Uganda - US Relations
The United States established diplomatic relations with Uganda in 1962, following Uganda’s formal independence from the United Kingdom. In the post-independence period, the country endured despotism and near economic collapse. The human rights abuses of several Ugandan governments strained U.S. relations with Uganda.
During the Cold War the United States had no significant geopolitical, business, or trading interests in Uganda, although a number of United States firms did a profitable business with Uganda, particularly during the Amin period. For the most part, the United States government maintained a low profile, avoiding involvement in domestic Ugandan political issues, while administering a relatively small economic assistance program and seeking Uganda's support on several issues before the UN. For their part, the Ugandan authorities attempted to adhere to a policy of nonalignment that allowed them to criticize such United States policies as its intervention in Vietnam, while persuading the United States to expand its development assistance and to support an increase in Uganda's international coffee quota.
Although US-Ugandan relations were strained during the rule of Idi Amin in the 1970s, relations improved after Amin's fall. In mid-1979, the United States reopened its Embassy in Kampala. Relations with successive governments were cordial, though Obote and his administration rejected strong US criticism of Uganda's human rights situation. Bilateral relations between the United States and Uganda have been good since Museveni assumed power, and the United States welcomed Museveni’s early efforts to end human rights abuses and to pursue economic reform.
US assistance to Uganda promotes democratic governance, peace and security, and local development. In FY 2011, the United States provided over $600 million in assistance to Uganda. The President's Emergency Plan for AIDS Relief (PEPFAR) works with the US Agency for International Development (USAID) and the Centers for Disease Control and Prevention (CDC) to fight the HIV/AIDS pandemic. In FY 2011, the United States provided approximately $285 million in PEPFAR assistance to prevent the spread of HIV/AIDS. Other US health assistance to Uganda targets malaria, family and reproductive health, child and maternal health, tuberculosis, and other infectious diseases. Other programs promote trade and investment, curb environmental degradation, encourage the peaceful resolution of local and international conflicts, and promote honest and open government.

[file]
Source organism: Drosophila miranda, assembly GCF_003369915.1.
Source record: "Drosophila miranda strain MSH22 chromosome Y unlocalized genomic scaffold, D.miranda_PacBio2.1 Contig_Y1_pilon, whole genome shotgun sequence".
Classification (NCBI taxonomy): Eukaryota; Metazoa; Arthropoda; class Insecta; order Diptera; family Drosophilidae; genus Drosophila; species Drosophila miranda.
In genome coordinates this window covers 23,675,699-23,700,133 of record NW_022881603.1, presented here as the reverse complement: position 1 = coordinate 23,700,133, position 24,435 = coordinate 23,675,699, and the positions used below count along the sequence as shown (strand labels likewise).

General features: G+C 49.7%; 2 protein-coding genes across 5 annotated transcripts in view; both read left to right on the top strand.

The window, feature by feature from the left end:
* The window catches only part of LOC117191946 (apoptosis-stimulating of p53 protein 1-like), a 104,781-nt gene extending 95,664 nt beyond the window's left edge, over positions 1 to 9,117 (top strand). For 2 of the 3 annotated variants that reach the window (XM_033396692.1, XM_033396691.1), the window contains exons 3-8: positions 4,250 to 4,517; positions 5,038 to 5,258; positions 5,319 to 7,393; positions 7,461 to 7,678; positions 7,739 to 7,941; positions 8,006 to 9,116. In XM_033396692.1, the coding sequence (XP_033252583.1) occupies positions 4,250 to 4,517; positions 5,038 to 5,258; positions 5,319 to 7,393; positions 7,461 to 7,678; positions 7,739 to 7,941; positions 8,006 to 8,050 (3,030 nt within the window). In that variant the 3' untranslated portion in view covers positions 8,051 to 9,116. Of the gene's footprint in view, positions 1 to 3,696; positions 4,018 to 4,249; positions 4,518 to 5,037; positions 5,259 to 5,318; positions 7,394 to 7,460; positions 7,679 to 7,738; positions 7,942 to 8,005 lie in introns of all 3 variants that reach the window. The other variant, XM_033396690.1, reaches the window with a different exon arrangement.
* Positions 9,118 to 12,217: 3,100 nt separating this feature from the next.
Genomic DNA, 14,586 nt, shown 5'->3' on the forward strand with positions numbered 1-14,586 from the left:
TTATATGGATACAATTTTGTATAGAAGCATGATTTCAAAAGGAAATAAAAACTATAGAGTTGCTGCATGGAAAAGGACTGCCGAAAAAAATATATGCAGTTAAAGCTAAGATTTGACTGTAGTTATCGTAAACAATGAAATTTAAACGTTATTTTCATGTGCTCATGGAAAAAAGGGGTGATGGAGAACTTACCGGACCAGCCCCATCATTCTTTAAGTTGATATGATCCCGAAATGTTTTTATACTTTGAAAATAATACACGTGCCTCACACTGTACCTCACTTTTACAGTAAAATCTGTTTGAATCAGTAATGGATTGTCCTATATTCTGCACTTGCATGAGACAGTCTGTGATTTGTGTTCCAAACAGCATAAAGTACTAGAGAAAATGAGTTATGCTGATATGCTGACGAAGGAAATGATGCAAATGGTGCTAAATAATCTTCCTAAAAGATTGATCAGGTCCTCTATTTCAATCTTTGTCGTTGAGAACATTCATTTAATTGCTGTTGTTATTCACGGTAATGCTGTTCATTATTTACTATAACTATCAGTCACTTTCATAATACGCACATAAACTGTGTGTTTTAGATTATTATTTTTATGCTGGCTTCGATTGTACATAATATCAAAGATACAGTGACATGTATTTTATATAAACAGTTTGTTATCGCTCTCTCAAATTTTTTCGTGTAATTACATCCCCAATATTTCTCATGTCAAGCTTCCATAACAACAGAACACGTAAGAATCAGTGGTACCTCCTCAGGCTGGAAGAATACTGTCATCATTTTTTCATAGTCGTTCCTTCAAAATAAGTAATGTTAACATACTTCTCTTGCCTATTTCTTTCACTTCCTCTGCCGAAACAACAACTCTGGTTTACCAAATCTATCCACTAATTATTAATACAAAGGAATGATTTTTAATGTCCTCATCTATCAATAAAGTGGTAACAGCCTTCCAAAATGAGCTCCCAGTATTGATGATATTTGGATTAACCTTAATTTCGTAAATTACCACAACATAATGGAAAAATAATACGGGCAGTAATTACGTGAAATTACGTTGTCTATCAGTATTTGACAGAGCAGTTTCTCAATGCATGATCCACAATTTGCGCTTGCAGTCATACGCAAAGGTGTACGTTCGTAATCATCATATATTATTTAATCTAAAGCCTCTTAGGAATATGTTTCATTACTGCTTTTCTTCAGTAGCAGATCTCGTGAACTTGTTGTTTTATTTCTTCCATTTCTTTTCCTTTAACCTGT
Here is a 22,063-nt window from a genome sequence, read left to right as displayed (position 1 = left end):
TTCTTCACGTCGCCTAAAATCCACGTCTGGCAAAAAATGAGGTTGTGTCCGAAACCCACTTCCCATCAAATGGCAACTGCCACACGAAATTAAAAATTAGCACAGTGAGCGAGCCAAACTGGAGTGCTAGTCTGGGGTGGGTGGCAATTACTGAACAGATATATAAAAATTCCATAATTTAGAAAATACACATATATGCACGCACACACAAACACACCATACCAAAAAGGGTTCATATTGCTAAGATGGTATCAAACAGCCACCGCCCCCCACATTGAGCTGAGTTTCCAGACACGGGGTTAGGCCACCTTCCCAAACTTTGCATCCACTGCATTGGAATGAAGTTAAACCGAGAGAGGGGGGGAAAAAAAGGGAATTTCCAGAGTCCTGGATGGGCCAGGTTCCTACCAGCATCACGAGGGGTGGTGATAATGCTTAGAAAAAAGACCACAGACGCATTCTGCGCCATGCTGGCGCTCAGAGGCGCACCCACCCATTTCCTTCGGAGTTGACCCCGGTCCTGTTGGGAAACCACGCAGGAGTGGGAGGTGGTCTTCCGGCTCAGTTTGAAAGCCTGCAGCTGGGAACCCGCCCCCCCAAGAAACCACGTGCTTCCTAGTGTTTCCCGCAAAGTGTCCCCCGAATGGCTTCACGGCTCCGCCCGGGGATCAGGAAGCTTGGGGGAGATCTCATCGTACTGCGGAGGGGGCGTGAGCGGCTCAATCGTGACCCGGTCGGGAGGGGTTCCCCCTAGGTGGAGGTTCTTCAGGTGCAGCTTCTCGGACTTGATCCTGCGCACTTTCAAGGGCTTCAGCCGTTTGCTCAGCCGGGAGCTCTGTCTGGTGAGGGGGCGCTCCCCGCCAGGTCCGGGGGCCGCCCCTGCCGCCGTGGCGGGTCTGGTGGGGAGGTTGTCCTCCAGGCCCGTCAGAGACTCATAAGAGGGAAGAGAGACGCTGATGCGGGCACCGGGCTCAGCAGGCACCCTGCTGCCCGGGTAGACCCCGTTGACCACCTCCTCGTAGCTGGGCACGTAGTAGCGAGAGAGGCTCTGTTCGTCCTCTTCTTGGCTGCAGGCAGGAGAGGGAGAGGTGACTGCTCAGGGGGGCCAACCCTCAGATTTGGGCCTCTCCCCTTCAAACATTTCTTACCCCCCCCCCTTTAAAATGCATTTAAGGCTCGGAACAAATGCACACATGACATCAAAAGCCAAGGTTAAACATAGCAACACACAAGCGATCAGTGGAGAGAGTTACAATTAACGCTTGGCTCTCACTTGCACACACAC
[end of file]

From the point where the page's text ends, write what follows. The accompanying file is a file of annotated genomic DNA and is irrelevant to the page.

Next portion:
US Peace Corps volunteers are active in primary-teacher training and HIV/AIDS programs. The Department of State carries out cultural exchange programs, brings Fulbright lecturers and researchers to Uganda, and sponsors US study and tour programs for a wide variety of officials from government, nongovernmental organizations, and the private sector. Through the Ambassador's Self-Help Fund, local groups in poor areas receive assistance for small projects with a high level of community involvement.
US-Ugandan relations benefit from significant contributions to health care, nutrition, education, and park systems from US missionaries, nongovernmental organizations, private universities, HIV/AIDS researchers, and wildlife organizations. Expatriate Ugandans living in the United States also promote stronger links between the two countries.